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  • Fly, The

    Posted in: Disc Reviews by David Annandale on September 17th, 2005

    (out of 5)


    Seth Brundle (David Goldblum) is on the cusp of perfecting an functioning teleporter, a device that will transform the world. Eager to share his creation with someone, he strikes up an acquaintance with science journalist Geena Davis. She is initially skeptical, but is soon converted, and as the work progresses, the two fall in love. Then, in a fit of misplaced jealousy (he believes that Davis is seeing ex-boyfriend John Goetz), Goldblum teleports while drunk, not knowing a fly is also in th… machine with him. Their DNA is fused, and the man slowly starts transforming into a fly, his relationship and his identity crumbling along with his flesh.

    Upon the film’s release, many saw it as an allegory of AIDS (whose dark shadow was just then finally hitting mainstream consciousness). That reading still works, but shouldn’t obscure the fact that this is also one of the most satisfying and intelligent horror films of the 80s, as well as being one of the genre’s most moving love stories (a love story that works even if one were to disconnect it from the horror genre completely). Special FX have developed since 1986, of course, but what is on display here is still gruesomely effective, and the quality of the performances, script and direction are what really give the film its tremendous punch. This is that rarest of things: a remake that surpasses its original.


    Fans of the film have had, until now, had to make do with a double-feature DVD with no extras. The sound options here have been expanded from 5.1 to include DTS. The difference between the two is negligible, and in fact, the 5.1 might have a slightly stronger surround presence than the DTS. That said, both are strong tracks, with clear, undistorted dialogue and a good sense of environment.


    The picture is very good, though it doesn’t strike me as any improvement over the previous release. At any rate, the colours and contrasts are very strong, the blacks are deep, and the flesh tones are solid. The grain is detectable, but minimal, and there is no visible edge enhancement. A good transfer.

    Special Features

    This is where this new release really shines. Disc 1 has an excellent commentary by David Cronenberg, and Disc 2 has an exhaustive collection of documentaries and the like. Fear of the Flesh is a documentary that actually runs considerably longer than the feature itself (a rarity in this day of featurettes masquerading as documentaries). Watching it in its enhanced form (where one branches off into yet more clips and interviews, which can also be viewed independently) is a 162 minute experience. “The Brundle Museum of Natural History” is a 12-minute featurette with FX man Chris Wallas guiding us through his work on the film.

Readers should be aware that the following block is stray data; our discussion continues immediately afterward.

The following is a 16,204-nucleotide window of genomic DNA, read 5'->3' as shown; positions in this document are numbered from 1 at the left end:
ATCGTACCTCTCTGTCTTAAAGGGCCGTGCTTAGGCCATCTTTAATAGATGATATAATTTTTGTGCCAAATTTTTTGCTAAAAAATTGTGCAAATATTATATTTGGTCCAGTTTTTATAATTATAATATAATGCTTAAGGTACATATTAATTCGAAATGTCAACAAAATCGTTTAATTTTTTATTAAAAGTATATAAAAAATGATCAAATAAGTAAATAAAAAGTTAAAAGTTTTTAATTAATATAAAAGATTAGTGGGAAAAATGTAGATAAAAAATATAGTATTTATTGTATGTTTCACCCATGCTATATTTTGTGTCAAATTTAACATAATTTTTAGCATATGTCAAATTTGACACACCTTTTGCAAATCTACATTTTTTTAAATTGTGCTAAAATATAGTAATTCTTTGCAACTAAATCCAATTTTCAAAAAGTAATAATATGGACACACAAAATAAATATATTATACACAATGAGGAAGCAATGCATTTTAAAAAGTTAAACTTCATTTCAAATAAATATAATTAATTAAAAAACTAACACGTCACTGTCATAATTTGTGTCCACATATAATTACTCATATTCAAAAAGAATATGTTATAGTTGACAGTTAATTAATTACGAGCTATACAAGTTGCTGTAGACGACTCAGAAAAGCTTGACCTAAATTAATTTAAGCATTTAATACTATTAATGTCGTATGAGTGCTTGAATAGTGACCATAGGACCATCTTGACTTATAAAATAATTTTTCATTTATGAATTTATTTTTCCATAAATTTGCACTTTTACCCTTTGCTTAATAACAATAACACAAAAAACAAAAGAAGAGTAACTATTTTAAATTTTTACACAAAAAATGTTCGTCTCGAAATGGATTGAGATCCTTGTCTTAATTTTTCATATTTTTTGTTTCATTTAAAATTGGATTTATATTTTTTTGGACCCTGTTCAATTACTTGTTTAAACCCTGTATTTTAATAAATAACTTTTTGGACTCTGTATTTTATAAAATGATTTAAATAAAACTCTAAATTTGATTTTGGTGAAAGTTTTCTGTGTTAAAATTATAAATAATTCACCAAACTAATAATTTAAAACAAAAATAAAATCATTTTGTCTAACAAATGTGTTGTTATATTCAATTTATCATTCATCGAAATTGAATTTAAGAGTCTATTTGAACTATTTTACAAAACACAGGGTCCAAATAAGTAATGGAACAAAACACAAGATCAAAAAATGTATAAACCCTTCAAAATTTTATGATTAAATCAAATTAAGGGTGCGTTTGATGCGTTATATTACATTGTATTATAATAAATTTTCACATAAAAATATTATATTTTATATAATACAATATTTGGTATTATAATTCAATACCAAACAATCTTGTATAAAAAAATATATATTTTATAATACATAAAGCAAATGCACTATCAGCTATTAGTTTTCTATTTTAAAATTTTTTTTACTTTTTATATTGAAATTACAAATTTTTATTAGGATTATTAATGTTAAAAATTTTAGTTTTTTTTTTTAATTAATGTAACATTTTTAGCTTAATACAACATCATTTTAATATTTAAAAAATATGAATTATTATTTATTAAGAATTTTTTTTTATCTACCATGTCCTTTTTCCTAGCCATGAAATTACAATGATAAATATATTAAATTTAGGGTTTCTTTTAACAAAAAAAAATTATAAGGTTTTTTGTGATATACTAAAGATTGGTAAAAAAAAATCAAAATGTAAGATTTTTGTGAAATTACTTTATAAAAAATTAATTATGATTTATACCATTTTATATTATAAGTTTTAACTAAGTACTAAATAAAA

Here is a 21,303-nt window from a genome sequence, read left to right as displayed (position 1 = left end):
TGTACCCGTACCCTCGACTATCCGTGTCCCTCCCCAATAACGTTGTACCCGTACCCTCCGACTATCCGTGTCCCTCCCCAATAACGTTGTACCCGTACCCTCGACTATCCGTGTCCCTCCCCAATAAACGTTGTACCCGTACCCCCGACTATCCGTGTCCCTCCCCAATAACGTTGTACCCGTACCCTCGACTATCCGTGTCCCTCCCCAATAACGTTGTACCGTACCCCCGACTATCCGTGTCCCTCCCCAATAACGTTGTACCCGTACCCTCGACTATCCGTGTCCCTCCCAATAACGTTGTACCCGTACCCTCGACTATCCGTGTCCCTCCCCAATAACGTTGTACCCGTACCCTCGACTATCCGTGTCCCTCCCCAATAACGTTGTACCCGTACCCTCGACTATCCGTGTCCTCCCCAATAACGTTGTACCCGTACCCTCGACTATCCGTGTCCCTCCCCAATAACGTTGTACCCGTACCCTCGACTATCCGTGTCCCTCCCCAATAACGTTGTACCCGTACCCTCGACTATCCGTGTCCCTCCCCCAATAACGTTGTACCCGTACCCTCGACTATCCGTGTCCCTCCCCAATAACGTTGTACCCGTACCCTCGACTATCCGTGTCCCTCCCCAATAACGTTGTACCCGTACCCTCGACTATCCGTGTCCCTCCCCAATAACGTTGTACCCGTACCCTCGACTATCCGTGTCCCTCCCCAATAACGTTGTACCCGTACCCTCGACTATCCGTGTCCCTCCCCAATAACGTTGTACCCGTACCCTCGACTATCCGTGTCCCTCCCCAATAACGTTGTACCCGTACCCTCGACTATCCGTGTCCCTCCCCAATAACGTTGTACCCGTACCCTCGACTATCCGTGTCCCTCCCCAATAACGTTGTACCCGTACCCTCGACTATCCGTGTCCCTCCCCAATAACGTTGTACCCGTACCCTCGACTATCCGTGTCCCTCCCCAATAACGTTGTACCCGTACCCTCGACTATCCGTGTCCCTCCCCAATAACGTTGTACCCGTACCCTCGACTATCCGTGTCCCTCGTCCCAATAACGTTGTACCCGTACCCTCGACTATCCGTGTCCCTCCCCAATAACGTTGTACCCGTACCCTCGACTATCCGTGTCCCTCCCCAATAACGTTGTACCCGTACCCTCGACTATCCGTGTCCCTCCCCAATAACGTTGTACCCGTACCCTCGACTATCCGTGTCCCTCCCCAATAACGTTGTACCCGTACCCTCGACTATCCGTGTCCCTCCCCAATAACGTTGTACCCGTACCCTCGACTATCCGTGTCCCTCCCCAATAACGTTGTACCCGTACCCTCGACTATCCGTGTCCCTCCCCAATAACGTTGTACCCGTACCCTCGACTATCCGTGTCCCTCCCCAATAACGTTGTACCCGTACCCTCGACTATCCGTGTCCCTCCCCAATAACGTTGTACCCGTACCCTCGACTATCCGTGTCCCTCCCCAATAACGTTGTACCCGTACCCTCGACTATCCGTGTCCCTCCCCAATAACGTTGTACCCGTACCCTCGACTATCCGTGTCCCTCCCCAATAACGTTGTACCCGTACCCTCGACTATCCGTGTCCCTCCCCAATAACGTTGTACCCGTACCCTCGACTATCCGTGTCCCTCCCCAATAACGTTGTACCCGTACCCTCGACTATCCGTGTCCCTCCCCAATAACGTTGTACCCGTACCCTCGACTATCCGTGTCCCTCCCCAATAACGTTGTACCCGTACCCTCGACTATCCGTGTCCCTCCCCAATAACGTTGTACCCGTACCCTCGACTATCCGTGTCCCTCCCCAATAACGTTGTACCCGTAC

There are, as one might expect, deleted and extended scenes, but even these have something extra: the extended scenes mark the cut footage with an optional red box. One of the deleted scenes is in script form only. This brings us to the printed material here, and again, there’s an embarrassment of wishes: the original short story, Charles Edward Pogue’s original script, Cronenberg’s rewrite, and articles from two magazines (Cinefex and American Cinematographer). These last are interactive themselves, with branching video clips.

    And there’s more: a raft of trailers and TV spots (for the feature, the original, and their respective sequels), the featurette and Cronenberg profile from the 1986 press kit, four still galleries (Publicity, Behind the Scenes, Concept Art, Special Effects), a one-sheet and lobby card gallery, and four film tests: Opening Titles Treatment, Pod Lighting Effects, Brundlefly Make-Up, Exploding Space Bug, and Cronenfly (this last has the director in a silly fly costume demonstrating the wall-climbing effect). The menus are largely animated and scored, and very atmospheric.

    Closing Thoughts

    This is an important film, and it’s about time it received this kind of elaborate extras treatment. Cause for celebration.

    Special Features List

    • Director’s Commentary
    • “Fear of the Flesh” Interactive Documentary
    • “The Brundle Museum of Natural History” Featurette
    • Deleted and Extended Scenes
    • Original Short Story
    • Original Script
    • Cronenberg
    • Interactive Magazine Articles
    • Still Galleries
    • Film Tests
    • 1986 Press Kit
    • Trailers and TV Spots
    Posted In: 1.85:1 Widescreen, 2-Disc, Collector's Edition, Disc Reviews, Dolby Digital 2.0 (French), Dolby Digital 5.1 (English), Dolby Digital Mono (Spanish), DTS (English), DVD, Fox, Horror

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